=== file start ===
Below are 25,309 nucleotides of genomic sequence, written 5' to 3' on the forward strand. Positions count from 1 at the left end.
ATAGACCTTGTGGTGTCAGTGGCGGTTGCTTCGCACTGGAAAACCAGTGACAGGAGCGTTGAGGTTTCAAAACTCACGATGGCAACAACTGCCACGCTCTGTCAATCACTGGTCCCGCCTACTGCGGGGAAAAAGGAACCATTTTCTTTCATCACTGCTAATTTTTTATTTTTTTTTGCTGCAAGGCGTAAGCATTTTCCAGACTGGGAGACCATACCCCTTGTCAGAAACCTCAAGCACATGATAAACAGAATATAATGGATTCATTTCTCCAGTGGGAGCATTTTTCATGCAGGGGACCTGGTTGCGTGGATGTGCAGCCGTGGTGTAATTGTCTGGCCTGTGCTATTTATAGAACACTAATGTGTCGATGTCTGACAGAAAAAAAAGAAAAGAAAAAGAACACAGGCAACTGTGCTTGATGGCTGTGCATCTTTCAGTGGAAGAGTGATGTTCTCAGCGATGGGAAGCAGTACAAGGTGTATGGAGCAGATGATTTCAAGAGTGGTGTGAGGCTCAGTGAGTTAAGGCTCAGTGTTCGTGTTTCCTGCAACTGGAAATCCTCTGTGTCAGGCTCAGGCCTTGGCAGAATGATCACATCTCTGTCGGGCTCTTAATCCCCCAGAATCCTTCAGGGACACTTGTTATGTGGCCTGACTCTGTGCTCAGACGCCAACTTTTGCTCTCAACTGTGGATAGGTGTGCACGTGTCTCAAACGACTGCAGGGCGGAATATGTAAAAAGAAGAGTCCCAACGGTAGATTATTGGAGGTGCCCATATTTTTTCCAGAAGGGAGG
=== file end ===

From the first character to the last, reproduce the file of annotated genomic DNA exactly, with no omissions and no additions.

Below are 25,309 nucleotides of genomic sequence, written 5' to 3' on the forward strand. Positions count from 1 at the left end.
ATAGACCTTGTGGTGTCAGTGGCGGTTGCTTCGCACTGGAAAACCAGTGACAGGAGCGTTGAGGTTTCAAAACTCACGATGGCAACAACTGCCACGCTCTGTCAATCACTGGTCCCGCCTACTGCGGGGAAAAAGGAACCATTTTCTTTCATCACTGCTAATTTTTTATTTTTTTTTGCTGCAAGGCGTAAGCATTTTCCAGACTGGGAGACCATACCCCTTGTCAGAAACCTCAAGCACATGATAAACAGAATATAATGGATTCATTTCTCCAGTGGGAGCATTTTTCATGCAGGGGACCTGGTTGCGTGGATGTGCAGCCGTGGTGTAATTGTCTGGCCTGTGCTATTTATAGAACACTAATGTGTCGATGTCTGACAGAAAAAAAAGAAAAGAAAAAGAACACAGGCAACTGTGCTTGATGGCTGTGCATCTTTCAGTGGAAGAGTGATGTTCTCAGCGATGGGAAGCAGTACAAGGTGTATGGAGCAGATGATTTCAAGAGTGGTGTGAGGCTCAGTGAGTTAAGGCTCAGTGTTCGTGTTTCCTGCAACTGGAAATCCTCTGTGTCAGGCTCAGGCCTTGGCAGAATGATCACATCTCTGTCGGGCTCTTAATCCCCCAGAATCCTTCAGGGACACTTGTTATGTGGCCTGACTCTGTGCTCAGACGCCAACTTTTGCTCTCAACTGTGGATAGGTGTGCACGTGTCTCAAACGACTGCAGGGCGGAATATGTAAAAAGAAGAGTCCCAACGGTAGATTATTGGAGGTGCCCATATTTTTTCCAGAAGGGAGG